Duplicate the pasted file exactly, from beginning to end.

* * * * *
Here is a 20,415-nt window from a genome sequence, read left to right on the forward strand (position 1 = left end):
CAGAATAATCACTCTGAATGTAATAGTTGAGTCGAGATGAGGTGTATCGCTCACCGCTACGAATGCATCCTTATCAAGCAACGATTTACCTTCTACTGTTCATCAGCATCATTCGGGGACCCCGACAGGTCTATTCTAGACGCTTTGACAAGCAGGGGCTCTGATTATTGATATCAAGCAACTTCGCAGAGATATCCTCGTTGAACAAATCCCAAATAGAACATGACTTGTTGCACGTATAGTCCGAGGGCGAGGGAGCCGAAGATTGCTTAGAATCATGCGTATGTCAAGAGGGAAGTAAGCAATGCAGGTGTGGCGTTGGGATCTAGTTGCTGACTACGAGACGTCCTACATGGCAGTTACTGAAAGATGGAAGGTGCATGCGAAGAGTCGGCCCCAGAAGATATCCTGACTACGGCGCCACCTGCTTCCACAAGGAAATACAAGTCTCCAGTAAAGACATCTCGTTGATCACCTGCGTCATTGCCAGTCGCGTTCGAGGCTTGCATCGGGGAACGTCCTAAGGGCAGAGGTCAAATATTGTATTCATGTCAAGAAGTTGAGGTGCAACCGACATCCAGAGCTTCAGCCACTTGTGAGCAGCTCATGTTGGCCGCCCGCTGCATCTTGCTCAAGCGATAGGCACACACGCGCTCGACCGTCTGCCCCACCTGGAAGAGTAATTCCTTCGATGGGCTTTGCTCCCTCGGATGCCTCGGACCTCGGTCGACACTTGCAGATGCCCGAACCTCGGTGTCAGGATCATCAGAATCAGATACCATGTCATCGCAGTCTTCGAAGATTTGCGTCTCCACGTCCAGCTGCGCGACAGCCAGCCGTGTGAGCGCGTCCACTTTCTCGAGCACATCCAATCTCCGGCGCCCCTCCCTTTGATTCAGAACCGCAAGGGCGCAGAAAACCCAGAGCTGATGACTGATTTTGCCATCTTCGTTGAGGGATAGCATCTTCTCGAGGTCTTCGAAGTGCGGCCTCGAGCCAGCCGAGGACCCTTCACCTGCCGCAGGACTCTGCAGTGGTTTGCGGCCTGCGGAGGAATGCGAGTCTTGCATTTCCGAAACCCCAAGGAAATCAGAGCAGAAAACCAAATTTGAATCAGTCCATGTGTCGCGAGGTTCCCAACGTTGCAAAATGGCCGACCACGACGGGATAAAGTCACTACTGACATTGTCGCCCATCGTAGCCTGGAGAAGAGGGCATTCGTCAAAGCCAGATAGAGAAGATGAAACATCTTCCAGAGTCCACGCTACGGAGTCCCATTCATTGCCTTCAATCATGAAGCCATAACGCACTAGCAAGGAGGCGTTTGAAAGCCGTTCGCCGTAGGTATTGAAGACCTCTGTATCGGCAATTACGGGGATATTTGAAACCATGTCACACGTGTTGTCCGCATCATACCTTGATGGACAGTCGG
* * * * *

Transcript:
Here is a 20,415-nt window from a genome sequence, read left to right on the forward strand (position 1 = left end):
CAGAATAATCACTCTGAATGTAATAGTTGAGTCGAGATGAGGTGTATCGCTCACCGCTACGAATGCATCCTTATCAAGCAACGATTTACCTTCTACTGTTCATCAGCATCATTCGGGGACCCCGACAGGTCTATTCTAGACGCTTTGACAAGCAGGGGCTCTGATTATTGATATCAAGCAACTTCGCAGAGATATCCTCGTTGAACAAATCCCAAATAGAACATGACTTGTTGCACGTATAGTCCGAGGGCGAGGGAGCCGAAGATTGCTTAGAATCATGCGTATGTCAAGAGGGAAGTAAGCAATGCAGGTGTGGCGTTGGGATCTAGTTGCTGACTACGAGACGTCCTACATGGCAGTTACTGAAAGATGGAAGGTGCATGCGAAGAGTCGGCCCCAGAAGATATCCTGACTACGGCGCCACCTGCTTCCACAAGGAAATACAAGTCTCCAGTAAAGACATCTCGTTGATCACCTGCGTCATTGCCAGTCGCGTTCGAGGCTTGCATCGGGGAACGTCCTAAGGGCAGAGGTCAAATATTGTATTCATGTCAAGAAGTTGAGGTGCAACCGACATCCAGAGCTTCAGCCACTTGTGAGCAGCTCATGTTGGCCGCCCGCTGCATCTTGCTCAAGCGATAGGCACACACGCGCTCGACCGTCTGCCCCACCTGGAAGAGTAATTCCTTCGATGGGCTTTGCTCCCTCGGATGCCTCGGACCTCGGTCGACACTTGCAGATGCCCGAACCTCGGTGTCAGGATCATCAGAATCAGATACCATGTCATCGCAGTCTTCGAAGATTTGCGTCTCCACGTCCAGCTGCGCGACAGCCAGCCGTGTGAGCGCGTCCACTTTCTCGAGCACATCCAATCTCCGGCGCCCCTCCCTTTGATTCAGAACCGCAAGGGCGCAGAAAACCCAGAGCTGATGACTGATTTTGCCATCTTCGTTGAGGGATAGCATCTTCTCGAGGTCTTCGAAGTGCGGCCTCGAGCCAGCCGAGGACCCTTCACCTGCCGCAGGACTCTGCAGTGGTTTGCGGCCTGCGGAGGAATGCGAGTCTTGCATTTCCGAAACCCCAAGGAAATCAGAGCAGAAAACCAAATTTGAATCAGTCCATGTGTCGCGAGGTTCCCAACGTTGCAAAATGGCCGACCACGACGGGATAAAGTCACTACTGACATTGTCGCCCATCGTAGCCTGGAGAAGAGGGCATTCGTCAAAGCCAGATAGAGAAGATGAAACATCTTCCAGAGTCCACGCTACGGAGTCCCATTCATTGCCTTCAATCATGAAGCCATAACGCACTAGCAAGGAGGCGTTTGAAAGCCGTTCGCCGTAGGTATTGAAGACCTCTGTATCGGCAATTACGGGGATATTTGAAACCATGTCACACGTGTTGTCCGCATCATACCTTGATGGACAGTCGG